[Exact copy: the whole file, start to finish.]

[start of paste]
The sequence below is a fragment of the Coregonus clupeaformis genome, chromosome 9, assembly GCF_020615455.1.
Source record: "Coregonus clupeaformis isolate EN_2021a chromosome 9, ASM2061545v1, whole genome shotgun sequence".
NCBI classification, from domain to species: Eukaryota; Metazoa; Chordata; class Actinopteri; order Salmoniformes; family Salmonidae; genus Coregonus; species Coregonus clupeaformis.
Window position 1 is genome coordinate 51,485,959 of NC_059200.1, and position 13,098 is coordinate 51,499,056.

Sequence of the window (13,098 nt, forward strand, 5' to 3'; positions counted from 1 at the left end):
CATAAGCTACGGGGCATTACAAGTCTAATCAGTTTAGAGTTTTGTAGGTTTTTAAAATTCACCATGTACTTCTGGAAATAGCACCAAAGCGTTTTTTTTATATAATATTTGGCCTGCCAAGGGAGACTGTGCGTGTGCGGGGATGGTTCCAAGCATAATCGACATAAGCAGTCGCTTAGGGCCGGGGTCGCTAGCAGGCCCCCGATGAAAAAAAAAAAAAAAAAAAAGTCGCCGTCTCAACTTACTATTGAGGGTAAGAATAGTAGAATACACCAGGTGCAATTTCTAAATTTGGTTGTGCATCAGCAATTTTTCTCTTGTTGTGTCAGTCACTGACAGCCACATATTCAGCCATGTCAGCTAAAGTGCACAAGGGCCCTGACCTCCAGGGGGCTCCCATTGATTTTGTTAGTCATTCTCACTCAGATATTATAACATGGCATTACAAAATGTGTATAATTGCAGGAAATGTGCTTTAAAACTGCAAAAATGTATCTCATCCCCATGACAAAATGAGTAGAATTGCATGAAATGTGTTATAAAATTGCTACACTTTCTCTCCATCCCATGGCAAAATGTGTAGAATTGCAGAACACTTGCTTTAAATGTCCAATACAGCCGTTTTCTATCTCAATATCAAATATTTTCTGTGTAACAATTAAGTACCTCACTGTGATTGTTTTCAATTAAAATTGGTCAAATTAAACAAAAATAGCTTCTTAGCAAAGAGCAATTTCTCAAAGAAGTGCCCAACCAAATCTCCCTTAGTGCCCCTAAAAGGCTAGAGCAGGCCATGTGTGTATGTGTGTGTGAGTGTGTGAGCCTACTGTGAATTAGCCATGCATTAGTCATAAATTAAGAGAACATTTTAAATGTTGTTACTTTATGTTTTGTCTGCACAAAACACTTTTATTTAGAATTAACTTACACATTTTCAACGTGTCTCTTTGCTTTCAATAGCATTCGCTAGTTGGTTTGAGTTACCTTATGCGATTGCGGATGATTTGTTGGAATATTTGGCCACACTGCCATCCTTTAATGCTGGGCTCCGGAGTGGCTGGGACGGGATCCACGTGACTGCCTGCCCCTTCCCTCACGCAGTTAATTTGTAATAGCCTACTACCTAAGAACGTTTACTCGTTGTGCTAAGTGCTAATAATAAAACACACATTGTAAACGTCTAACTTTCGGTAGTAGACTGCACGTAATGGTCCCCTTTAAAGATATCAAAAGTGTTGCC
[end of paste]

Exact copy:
The sequence below is a fragment of the Coregonus clupeaformis genome, chromosome 9, assembly GCF_020615455.1.
Source record: "Coregonus clupeaformis isolate EN_2021a chromosome 9, ASM2061545v1, whole genome shotgun sequence".
NCBI classification, from domain to species: Eukaryota; Metazoa; Chordata; class Actinopteri; order Salmoniformes; family Salmonidae; genus Coregonus; species Coregonus clupeaformis.
Window position 1 is genome coordinate 51,485,959 of NC_059200.1, and position 13,098 is coordinate 51,499,056.

Sequence of the window (13,098 nt, forward strand, 5' to 3'; positions counted from 1 at the left end):
CATAAGCTACGGGGCATTACAAGTCTAATCAGTTTAGAGTTTTGTAGGTTTTTAAAATTCACCATGTACTTCTGGAAATAGCACCAAAGCGTTTTTTTTATATAATATTTGGCCTGCCAAGGGAGACTGTGCGTGTGCGGGGATGGTTCCAAGCATAATCGACATAAGCAGTCGCTTAGGGCCGGGGTCGCTAGCAGGCCCCCGATGAAAAAAAAAAAAAAAAAAAAGTCGCCGTCTCAACTTACTATTGAGGGTAAGAATAGTAGAATACACCAGGTGCAATTTCTAAATTTGGTTGTGCATCAGCAATTTTTCTCTTGTTGTGTCAGTCACTGACAGCCACATATTCAGCCATGTCAGCTAAAGTGCACAAGGGCCCTGACCTCCAGGGGGCTCCCATTGATTTTGTTAGTCATTCTCACTCAGATATTATAACATGGCATTACAAAATGTGTATAATTGCAGGAAATGTGCTTTAAAACTGCAAAAATGTATCTCATCCCCATGACAAAATGAGTAGAATTGCATGAAATGTGTTATAAAATTGCTACACTTTCTCTCCATCCCATGGCAAAATGTGTAGAATTGCAGAACACTTGCTTTAAATGTCCAATACAGCCGTTTTCTATCTCAATATCAAATATTTTCTGTGTAACAATTAAGTACCTCACTGTGATTGTTTTCAATTAAAATTGGTCAAATTAAACAAAAATAGCTTCTTAGCAAAGAGCAATTTCTCAAAGAAGTGCCCAACCAAATCTCCCTTAGTGCCCCTAAAAGGCTAGAGCAGGCCATGTGTGTATGTGTGTGTGAGTGTGTGAGCCTACTGTGAATTAGCCATGCATTAGTCATAAATTAAGAGAACATTTTAAATGTTGTTACTTTATGTTTTGTCTGCACAAAACACTTTTATTTAGAATTAACTTACACATTTTCAACGTGTCTCTTTGCTTTCAATAGCATTCGCTAGTTGGTTTGAGTTACCTTATGCGATTGCGGATGATTTGTTGGAATATTTGGCCACACTGCCATCCTTTAATGCTGGGCTCCGGAGTGGCTGGGACGGGATCCACGTGACTGCCTGCCCCTTCCCTCACGCAGTTAATTTGTAATAGCCTACTACCTAAGAACGTTTACTCGTTGTGCTAAGTGCTAATAATAAAACACACATTGTAAACGTCTAACTTTCGGTAGTAGACTGCACGTAATGGTCCCCTTTAAAGATATCAAAAGTGTTGCC